Jadeveon Clowney Injury: Updates on Texans Star's Knee and Recovery

Tyler Conway@jtylerconwayFeatured Columnist

Houston Texans outside linebacker Jadeveon Clowney (90) lines up against the Cincinnati Bengals during the second quarter of an NFL football game, Sunday, Nov. 23, 2014, in Houston. (AP Photo/David J. Phillip)
David J. Phillip/Associated Press

Jadeveon Clowney continues to recovery from surgery to repair the knee injury that ended his rookie season.

Continue for updates.


Smith Speaks on Clowney's Recovery

Thursday, Feb. 19

Texans general manager Rick Smith commented on Clowney's recovery, saying the team is hopeful he'll be healthy for Week 1, via Around the NFL.

Smith also said he believes that Clowney can still be a "very impactful player," via Drew Dougherty of the Houston Texans.


Smith Speaks on Clowney's Work Ethic in Rehab

Thursday, Jan. 22

While Clowney is yet to put weight on his right knee, Smith says the team's top overall selection has been "diligent" in his rehab from microfracture surgery.     

"That surgery requires a pretty significant amount of time that you are not weight bearing, and then you kind of gotta work yourself back to it. He's been diligent in his rehab," Smith said on Sirius XM NFL radio Thursday, per Tania Ganguli of ESPN.com. "That's the thing he can control right now. He understands that. It's an arduous process for him because he's limited right now in what he can do."

Clowney, 21, underwent surgery last month to repair damage in his knee that ruined his rookie season. The former South Carolina star and No. 1 overall pick in the 2014 NFL draft was limited to four appearances, making seven tackles and failing to record a sack. The microfracture procedure was Clowney's second surgery on his right knee, which also needed a scope earlier in the season.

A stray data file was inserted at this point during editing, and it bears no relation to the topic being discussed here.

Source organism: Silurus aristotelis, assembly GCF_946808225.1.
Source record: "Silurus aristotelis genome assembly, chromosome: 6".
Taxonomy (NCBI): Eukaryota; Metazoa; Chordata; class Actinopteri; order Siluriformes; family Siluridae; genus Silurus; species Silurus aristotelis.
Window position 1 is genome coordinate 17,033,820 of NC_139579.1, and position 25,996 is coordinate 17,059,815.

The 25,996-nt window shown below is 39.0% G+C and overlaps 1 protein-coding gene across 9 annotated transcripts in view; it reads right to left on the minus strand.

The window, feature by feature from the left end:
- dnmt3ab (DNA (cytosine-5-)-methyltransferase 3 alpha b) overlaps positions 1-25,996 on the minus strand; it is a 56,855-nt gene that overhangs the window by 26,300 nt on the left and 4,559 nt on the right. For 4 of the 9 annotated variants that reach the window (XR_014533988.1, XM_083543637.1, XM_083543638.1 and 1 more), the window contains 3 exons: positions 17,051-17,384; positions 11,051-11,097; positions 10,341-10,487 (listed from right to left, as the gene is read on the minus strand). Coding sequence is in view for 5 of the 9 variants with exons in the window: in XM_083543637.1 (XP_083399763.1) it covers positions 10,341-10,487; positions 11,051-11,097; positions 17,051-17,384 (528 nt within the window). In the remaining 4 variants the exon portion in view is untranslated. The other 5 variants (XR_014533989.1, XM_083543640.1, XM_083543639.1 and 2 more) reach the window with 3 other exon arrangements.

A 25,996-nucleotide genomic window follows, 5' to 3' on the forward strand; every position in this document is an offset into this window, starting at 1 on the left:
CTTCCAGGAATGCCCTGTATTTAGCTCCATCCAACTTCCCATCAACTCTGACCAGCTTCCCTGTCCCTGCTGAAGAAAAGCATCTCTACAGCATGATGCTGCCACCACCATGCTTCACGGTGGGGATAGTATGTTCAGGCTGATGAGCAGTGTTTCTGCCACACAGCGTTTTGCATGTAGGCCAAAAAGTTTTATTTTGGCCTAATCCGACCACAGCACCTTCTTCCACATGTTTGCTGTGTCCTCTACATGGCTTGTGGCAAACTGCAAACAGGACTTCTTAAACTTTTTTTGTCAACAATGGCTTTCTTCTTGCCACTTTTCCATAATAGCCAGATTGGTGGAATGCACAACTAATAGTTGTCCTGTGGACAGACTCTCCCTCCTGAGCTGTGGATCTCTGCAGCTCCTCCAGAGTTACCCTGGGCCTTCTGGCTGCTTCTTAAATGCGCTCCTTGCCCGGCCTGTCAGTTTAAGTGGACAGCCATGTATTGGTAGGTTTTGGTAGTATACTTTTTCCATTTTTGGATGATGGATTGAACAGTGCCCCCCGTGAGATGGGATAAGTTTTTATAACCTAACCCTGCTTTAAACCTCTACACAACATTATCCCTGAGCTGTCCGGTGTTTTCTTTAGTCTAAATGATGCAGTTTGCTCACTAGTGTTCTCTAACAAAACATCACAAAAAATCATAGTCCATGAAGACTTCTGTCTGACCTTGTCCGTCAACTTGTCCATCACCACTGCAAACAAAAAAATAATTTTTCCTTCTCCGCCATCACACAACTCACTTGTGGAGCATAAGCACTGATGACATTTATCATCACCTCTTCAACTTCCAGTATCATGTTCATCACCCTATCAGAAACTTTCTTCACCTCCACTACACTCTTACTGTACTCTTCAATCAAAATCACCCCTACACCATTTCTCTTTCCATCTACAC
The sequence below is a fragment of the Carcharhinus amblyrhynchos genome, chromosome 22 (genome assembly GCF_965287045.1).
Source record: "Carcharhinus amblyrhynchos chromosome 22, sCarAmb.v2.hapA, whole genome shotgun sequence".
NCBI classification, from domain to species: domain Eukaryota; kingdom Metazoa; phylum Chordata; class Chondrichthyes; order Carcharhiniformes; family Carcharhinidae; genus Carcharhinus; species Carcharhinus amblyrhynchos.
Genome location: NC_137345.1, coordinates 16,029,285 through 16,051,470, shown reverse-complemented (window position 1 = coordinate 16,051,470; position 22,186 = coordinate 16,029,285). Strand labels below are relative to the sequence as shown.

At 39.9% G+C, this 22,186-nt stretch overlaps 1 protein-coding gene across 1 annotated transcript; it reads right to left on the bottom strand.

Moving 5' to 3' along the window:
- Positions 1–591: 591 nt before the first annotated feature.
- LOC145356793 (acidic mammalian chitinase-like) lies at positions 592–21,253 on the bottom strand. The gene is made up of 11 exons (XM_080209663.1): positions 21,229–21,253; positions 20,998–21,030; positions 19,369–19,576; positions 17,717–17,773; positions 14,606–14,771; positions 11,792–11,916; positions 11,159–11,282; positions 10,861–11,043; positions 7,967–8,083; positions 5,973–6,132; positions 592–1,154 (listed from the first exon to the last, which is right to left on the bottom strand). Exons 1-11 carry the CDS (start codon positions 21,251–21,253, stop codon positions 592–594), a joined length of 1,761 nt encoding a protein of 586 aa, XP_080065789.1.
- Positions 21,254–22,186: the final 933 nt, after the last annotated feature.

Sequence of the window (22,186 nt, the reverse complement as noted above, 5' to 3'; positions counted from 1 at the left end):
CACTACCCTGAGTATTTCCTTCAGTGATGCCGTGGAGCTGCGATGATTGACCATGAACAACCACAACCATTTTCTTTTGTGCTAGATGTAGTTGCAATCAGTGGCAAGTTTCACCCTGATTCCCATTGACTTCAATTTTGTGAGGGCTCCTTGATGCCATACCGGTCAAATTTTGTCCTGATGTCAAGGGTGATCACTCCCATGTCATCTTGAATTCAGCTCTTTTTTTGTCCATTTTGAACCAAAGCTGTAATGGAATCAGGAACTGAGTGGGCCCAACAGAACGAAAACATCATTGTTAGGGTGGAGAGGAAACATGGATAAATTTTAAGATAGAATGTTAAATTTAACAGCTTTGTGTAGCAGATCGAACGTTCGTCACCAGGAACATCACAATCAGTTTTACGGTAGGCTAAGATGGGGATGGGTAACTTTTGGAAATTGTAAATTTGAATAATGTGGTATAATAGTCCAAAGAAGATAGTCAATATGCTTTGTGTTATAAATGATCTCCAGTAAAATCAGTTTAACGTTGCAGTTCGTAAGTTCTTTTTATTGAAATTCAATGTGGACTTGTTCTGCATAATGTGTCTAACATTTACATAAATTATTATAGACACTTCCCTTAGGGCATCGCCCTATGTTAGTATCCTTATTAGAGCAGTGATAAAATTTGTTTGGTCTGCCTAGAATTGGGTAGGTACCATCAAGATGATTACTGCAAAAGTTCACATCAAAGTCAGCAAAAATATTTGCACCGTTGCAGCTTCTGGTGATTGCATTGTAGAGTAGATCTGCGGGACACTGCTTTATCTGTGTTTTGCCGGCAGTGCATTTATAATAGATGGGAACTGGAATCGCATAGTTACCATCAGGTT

David Richard/Associated Press

The Texans have said they expect Clowney to make a full recovery, but it's a difficult procedure that doesn't always have the desired effect.

Designed to regenerate cartilage, microfractures involve poking holes in a patient's bone to stimulate blood flow and alleviate pain. NBA center Greg Oden underwent multiple microfracture surgeries that ultimately halted his career. A nine-month timetable was given when Clowney went under the knife, but it's too early in the process to know whether he'll be ready for the start of training camp or the regular season.

"He's anxious to make the contributions that we all know he's capable of making," Smith said. "Some of the things, the flashes that we saw even in the preseason, it's important to him that he returns to full health so that he can contribute and help our football team."

It's impossible to know at this point whether Clowney will ever be capable of making that expected contribution. For a guy who looked like a guaranteed perennial Pro Bowler when the Texans selected him last May, he's still early in what's going to be an arduous process.

Follow Tyler Conway (@tylerconway22) on Twitter

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